When providing history is life-saving

Sometimes trivial-sounding symptoms hold the clue to lifesaving diagnosis

An urgent phone call awaits you one morning. It is an uncommon event when the director of intensive care from the local hospital wants your help and advice.


Hannah, who you had previously diagnosed with primary Sjogren’s syndrome following two episodes of suppurative parotitis, has been admitted to ICU from the ED.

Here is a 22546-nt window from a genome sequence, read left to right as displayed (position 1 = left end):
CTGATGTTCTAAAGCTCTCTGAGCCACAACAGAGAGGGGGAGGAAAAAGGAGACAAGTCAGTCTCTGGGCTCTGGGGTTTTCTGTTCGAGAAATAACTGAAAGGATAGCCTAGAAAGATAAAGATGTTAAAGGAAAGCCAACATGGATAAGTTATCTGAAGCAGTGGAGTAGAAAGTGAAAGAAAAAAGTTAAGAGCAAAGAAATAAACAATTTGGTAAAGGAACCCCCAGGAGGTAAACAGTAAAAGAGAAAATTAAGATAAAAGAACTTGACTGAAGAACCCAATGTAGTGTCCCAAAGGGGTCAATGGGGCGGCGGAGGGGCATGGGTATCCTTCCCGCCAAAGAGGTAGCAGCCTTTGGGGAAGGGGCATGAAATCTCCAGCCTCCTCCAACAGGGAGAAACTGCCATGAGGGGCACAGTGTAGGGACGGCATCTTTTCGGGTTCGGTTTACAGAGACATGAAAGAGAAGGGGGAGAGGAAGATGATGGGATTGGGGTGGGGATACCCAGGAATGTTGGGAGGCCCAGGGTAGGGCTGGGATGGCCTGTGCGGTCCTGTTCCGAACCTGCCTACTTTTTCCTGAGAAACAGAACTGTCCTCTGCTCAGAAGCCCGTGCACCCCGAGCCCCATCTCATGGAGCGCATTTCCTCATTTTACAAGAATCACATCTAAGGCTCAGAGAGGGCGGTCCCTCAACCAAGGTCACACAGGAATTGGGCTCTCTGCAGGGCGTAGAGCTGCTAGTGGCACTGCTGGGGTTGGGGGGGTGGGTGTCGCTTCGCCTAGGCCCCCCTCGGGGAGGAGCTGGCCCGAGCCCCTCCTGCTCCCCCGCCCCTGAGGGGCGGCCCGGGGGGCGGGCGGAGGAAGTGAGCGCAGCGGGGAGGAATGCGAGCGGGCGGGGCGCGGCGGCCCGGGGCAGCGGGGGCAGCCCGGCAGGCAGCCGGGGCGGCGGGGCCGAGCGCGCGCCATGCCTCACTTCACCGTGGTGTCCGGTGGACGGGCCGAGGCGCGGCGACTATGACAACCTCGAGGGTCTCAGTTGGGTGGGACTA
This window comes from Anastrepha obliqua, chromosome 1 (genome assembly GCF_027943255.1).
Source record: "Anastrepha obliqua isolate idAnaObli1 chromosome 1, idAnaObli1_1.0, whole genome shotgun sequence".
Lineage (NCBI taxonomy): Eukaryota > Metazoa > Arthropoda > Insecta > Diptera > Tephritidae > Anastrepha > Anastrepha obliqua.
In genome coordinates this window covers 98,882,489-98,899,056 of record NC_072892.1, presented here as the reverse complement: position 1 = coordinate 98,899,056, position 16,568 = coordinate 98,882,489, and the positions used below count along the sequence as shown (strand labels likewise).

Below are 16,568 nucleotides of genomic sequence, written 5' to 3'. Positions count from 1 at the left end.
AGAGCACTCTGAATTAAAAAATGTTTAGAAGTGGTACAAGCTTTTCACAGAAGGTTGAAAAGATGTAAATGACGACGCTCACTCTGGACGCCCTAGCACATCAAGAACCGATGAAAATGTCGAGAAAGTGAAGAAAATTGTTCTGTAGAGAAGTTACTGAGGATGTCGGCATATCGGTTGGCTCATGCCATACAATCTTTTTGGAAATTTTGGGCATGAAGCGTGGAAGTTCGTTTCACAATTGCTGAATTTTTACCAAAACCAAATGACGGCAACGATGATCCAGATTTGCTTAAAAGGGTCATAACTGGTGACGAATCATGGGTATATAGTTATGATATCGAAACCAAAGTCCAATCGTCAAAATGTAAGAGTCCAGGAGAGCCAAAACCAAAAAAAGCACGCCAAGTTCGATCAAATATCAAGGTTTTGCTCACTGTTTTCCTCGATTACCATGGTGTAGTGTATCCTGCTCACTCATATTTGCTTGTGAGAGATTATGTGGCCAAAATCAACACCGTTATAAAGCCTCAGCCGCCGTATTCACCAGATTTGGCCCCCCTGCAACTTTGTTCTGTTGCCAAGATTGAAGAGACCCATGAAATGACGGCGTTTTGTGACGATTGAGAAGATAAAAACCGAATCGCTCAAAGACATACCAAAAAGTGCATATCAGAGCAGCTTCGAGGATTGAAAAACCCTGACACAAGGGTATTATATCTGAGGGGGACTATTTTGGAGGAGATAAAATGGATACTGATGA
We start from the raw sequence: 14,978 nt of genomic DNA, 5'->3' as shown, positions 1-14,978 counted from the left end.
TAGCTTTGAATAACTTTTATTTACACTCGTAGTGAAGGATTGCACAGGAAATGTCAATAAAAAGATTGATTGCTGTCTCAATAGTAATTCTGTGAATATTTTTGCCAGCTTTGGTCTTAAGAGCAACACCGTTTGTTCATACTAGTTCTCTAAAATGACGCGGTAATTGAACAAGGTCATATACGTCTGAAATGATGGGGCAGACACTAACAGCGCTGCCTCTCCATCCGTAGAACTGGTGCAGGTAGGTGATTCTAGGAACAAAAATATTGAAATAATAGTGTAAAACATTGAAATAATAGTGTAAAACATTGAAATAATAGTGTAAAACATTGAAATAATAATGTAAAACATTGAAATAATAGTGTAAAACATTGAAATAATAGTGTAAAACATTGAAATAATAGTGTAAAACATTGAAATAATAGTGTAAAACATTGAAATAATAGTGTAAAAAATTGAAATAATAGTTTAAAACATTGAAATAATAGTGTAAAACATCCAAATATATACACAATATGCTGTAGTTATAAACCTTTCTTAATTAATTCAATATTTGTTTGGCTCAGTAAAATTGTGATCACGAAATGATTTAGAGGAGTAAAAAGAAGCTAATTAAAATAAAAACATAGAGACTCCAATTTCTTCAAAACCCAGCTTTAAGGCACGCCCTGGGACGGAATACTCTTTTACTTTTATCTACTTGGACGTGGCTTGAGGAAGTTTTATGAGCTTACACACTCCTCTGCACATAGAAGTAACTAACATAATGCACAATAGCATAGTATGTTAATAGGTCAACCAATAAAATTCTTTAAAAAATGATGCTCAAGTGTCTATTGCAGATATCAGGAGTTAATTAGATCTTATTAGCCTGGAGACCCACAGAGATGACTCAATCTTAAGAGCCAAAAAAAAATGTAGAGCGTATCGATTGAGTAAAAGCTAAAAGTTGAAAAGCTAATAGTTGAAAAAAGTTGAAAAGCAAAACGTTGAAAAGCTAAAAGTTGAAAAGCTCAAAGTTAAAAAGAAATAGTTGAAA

She is septic, dehydrated and has gross electrolyte imbalance, which is failing to respond to conventional treatment.

Her sepsis is thought to be the result of a severe pneumonia with possible aspiration — she was found in the